Friday, October 13, 2006

ESCR Scientists Admit Failure But Find Another Rationale To Contine Experiments

Thanks to Fr. Jerry Novotny's weekly update, I was alerted to a very enlightening article by Peter J. Smith from last month's LifeSite News. I encourage you to read the entire text of the article. In fact, you may even want to pursue the links to related stories which appear at the end. BUt, for those of you in a "quick surf" mode, here's an excerpt:

Scientific researchers are now beginning the tedious task of altering the public’s expectations of the aims of human embryonic stem-cell research, deviating from the primary goals of providing stem-cell therapies to cure diseases. In what amounts to a bait and switch, these researchers, no longer promising immediate theoretical cures for a myriad of diseases desired by a desperate public, are now justifying the research by claiming that human embryonic cells are instead marvelous research tools for investigating the mechanisms of disease rather than actively curing them.

According to the New York Times, a number of scientists continuing medical research on human embryos admit that the inherent difficulties of developing stem-cells from human embryos for therapeutic use place any cures - if possible in the first place - years down the road. Instead these researchers want to switch the primary focus from therapies to drug research or learning about diseases through embryonic stem cell experiments.

“Many of us feel that for the next few years the most rational way forward is not to try to push cell therapies,” said Dr. Jessell, a neurobiologist at Columbia University Medical Center in New York. Dr. Jessell hopes that embryonic stem-cell research will yield drugs for neurodegenerative diseases within the next five years, conceding that a long time must pass before stem-cell based therapies will be considered effective.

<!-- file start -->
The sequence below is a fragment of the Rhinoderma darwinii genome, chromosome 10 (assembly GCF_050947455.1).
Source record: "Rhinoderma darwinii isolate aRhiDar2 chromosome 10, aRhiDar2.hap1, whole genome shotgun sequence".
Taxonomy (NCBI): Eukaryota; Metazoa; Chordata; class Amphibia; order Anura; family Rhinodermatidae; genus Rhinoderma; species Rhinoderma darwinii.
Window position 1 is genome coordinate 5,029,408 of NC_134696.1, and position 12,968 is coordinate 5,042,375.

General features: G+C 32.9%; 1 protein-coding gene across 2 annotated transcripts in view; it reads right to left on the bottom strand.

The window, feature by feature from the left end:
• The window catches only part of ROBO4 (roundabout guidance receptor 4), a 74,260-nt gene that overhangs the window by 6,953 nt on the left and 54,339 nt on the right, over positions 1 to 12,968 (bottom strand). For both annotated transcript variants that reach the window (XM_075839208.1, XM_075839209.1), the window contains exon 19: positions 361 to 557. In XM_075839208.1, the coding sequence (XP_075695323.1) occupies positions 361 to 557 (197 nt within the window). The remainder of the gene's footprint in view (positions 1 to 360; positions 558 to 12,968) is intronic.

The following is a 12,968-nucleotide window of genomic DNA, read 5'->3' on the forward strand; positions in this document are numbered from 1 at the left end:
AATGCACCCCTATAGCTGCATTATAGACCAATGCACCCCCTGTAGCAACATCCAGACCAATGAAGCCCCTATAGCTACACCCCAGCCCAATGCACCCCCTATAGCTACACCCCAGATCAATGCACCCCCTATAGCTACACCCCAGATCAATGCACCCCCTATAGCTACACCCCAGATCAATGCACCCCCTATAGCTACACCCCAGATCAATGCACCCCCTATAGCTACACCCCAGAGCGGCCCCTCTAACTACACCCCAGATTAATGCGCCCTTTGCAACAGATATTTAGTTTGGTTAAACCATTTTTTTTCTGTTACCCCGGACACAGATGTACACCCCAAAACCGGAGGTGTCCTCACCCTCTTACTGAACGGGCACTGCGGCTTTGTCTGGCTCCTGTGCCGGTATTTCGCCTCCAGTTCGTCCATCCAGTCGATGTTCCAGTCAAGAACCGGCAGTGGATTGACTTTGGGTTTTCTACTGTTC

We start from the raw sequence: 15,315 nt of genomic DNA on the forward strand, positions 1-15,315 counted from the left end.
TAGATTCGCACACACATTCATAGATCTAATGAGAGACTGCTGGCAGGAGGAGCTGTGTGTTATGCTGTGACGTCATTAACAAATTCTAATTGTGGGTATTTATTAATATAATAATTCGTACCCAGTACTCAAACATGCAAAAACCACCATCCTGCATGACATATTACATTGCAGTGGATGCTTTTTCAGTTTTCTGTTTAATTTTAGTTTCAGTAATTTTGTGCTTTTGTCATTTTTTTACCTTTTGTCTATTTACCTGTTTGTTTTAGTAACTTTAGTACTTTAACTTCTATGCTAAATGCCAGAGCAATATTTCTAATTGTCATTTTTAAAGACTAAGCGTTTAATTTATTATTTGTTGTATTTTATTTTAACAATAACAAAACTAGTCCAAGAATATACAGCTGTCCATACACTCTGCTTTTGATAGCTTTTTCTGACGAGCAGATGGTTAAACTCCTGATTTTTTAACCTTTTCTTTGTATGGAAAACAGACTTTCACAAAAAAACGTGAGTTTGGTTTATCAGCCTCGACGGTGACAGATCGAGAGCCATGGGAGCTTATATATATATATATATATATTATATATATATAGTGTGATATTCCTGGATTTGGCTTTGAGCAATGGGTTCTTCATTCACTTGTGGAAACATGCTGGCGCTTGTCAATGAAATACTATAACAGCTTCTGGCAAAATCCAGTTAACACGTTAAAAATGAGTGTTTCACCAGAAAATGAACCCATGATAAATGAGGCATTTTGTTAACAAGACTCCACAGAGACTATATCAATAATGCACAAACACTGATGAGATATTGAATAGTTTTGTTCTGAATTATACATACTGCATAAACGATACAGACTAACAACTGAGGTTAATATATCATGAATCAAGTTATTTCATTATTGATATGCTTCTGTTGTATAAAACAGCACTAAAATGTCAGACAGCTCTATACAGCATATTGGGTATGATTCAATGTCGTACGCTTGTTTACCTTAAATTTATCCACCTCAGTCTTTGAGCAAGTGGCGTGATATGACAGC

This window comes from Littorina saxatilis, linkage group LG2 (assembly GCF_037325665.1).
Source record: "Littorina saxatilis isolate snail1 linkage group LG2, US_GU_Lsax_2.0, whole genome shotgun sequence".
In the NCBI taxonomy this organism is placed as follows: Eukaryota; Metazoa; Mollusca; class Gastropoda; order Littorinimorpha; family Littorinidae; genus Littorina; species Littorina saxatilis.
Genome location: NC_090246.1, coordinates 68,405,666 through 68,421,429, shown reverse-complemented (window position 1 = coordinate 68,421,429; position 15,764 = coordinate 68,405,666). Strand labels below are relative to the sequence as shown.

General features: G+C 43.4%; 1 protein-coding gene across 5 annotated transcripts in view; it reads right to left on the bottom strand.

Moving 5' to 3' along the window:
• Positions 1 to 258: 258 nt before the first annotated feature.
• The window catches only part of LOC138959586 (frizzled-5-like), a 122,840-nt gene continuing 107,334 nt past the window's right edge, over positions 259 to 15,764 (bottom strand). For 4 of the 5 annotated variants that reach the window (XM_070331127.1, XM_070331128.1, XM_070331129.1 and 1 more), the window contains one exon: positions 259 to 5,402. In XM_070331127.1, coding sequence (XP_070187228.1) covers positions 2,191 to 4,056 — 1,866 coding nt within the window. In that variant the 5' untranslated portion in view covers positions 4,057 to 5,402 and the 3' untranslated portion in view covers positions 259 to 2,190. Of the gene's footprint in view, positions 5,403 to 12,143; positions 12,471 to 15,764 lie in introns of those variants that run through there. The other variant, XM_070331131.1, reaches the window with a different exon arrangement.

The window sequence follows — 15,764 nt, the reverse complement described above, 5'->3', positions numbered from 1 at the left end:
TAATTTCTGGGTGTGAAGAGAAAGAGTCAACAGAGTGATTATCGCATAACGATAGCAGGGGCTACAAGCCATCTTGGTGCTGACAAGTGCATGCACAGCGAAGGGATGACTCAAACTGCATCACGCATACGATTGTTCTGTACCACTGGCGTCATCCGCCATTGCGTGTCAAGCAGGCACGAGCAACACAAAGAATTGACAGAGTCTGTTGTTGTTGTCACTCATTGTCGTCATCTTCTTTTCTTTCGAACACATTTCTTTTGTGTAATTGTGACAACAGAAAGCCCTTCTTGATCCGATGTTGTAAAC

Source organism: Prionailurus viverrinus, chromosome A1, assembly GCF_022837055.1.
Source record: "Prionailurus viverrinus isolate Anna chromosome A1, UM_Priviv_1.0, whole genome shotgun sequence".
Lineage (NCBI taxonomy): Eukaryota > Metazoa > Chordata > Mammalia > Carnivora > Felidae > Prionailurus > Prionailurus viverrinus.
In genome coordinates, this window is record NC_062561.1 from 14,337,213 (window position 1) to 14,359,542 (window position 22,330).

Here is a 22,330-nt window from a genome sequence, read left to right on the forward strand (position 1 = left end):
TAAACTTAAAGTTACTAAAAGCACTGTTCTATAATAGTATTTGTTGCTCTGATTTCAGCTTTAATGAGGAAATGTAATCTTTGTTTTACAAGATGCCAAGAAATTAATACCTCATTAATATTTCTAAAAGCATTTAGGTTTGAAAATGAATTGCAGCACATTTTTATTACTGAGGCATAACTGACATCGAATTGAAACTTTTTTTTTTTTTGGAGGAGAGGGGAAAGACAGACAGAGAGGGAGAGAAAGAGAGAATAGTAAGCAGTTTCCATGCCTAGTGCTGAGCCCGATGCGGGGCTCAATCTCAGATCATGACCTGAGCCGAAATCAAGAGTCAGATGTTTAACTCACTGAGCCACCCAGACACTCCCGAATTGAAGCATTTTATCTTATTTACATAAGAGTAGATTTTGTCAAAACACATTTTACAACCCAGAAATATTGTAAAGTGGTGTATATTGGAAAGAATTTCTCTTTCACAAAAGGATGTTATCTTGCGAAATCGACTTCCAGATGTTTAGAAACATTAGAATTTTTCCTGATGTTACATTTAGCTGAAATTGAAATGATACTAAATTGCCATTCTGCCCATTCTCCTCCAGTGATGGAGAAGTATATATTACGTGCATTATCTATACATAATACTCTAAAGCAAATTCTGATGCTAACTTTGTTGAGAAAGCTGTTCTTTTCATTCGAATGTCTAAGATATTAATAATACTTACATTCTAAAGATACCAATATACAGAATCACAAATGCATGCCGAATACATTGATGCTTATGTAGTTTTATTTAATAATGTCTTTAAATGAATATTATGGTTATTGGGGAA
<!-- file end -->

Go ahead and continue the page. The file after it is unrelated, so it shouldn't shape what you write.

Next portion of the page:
Another neurobiologist at Columbia University Medical Center, Dr. Henderson admitted, “We all thought cell therapy first, then many of us realized there were a lot of hurdles to be crossed before that.”

“Stem cell biology is just a rubric that applies to many things going on in biology,” said John D. Gearhart, a stem-cell expert at Johns Hopkins University. “I personally feel that the beauty of these cells is that we’ll learn a lot about human biology and disease processes, and that that information will be more important than the cells themselves.”

However, this latest admission validates the conviction of many scientists and bioethicists who have opposed embryonic stem-cell research on the grounds of the dearth of evidence proving any practical possibility of obtaining the promised cures from embryonic stem cells. Instead embryonic stem-cell research is seemingly being exposed as a playground for scientists pushing this new front in human experimentation...